3 / 5 Stars
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Zacks Investment Research
Standard & Poor's
3 / 5 Stars
U.S. News evaluated 227 Small Blend Funds. Our list highlights the top-rated funds for long-term investors based on the ratings of leading fund industry researchers.
Note: Profile written for different share class.
The fund has returned 26.94 percent over the past year, 12.86 percent over the past three years, 25.74 percent over the past five years, and 9.42 percent over the past decade.
|Trailing Returns||Updated 02.28.2014|
|Year to date||1.1%|
|3 Years (Annualized)||12.9%|
|5 Years (Annualized)||25.7%|
|10 Years (Annualized)||9.4%|
Some investors might ask, “Why invest in small caps?” It’s a valid question, says Mark Wynegar, manager of the Tributary Small Company Fund, with an answer that goes back to one of the fundamentals of investing: diversification. Not only is it important to invest in a variety of stocks and bonds, he says, it’s important to diversify within asset classes as well.
As of March 05, 2014, the fund has assets totaling almost $202.12 million invested in 64 different holdings. Its portfolio primarily consists of stocks of companies with market capitalizations of less than $4 billion.
This fund managed to escape the heavy losses sustained by similar funds in 2008, outperforming both its Morningstar category and its benchmark by double digits. As the markets recovered in 2009, the fund posted fairly strong gains, although it lagged its benchmark slightly. As 2010 came to a close, the fund again posted double-digit returns, which landed it in the top quarter of Morningstar small-blend funds.
Management recently sold the fund’s position in convenience-store chain Casey’s General Stores after holding the stock for almost a decade. A takeover bid in summer 2010 caused the firm’s stock to spike and management sold the shares for a good return, Wynegar says. Another fund holding, Tractor Supply Company, has also performed well since management bought the stock in 2006. According to comanager Mike Johnson, the firm has a very attractive business model with big plans for store growth over the next few years. The fund has returned 26.94 percent over the past year and 12.86 percent over the past three years.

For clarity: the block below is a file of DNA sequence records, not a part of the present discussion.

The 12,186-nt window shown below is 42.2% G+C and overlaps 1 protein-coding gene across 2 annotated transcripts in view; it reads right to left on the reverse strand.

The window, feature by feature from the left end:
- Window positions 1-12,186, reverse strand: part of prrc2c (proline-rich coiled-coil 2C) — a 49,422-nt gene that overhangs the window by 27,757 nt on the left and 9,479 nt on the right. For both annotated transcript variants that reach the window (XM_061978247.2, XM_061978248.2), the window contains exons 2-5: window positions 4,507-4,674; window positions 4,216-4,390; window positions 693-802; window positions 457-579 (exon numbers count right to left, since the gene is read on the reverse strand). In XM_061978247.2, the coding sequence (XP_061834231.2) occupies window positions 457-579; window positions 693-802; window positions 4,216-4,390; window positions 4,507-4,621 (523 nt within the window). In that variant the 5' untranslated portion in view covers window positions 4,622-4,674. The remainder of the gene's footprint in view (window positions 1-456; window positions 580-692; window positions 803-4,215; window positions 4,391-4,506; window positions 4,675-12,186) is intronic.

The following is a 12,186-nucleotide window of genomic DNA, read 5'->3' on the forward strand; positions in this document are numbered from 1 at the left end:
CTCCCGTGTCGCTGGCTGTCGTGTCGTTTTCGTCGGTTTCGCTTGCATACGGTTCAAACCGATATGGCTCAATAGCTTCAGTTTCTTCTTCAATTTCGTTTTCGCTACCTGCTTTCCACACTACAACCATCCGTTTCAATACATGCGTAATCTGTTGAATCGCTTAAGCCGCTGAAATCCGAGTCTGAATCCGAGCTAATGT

Previously known as First Focus Small Company, the fund was renamed Tributary Small Company in August 2010 following the consolidation of the fund’s two advisers, Tributary Capital Management and FNB Fund Advisers. Historically, the fund has performed well, with five-year trailing returns ranking in the top 8 percent of Morningstar’s small-blend category. The fund has returned 25.74 percent over the past five years and 9.42 percent over the past decade.
Lead manager Mark Wynegar says he takes a “very ownership-oriented view” toward the fund’s holdings and tends to hold onto picks for about three to five years. “I think what we do is different because of that longer-term approach to investing,” Wynegar says. “Our belief is that if you buy good companies and you pay a good price for them and you have good management of those companies, if you hold onto those for the long haul it really helps you put good performance up over the long term.”
Wynegar, co-manager Mike Johnson, and a team of five analysts pick stocks for the fund on a company-by-company basis. “Sector-wise, we usually keep the portfolio fairly neutral versus the Russell 2000 (the fund’s benchmark). We’re not trying to make sector calls or guesses on what part of the market is going to perform next,” Wynegar says. “What we really want is that individual company selection process to drive our performance over time.”
Wynegar likes to keep the portfolio fairly compact at about 60 to 70 stocks, which he says provides enough diversification without diluting the value of individual stock picks.
The fund is run by a team of three managers.
Tributary Small Company Fund has an expense ratio of 0.97 percent.
Stocks of small companies tend to be more volatile than those of large companies.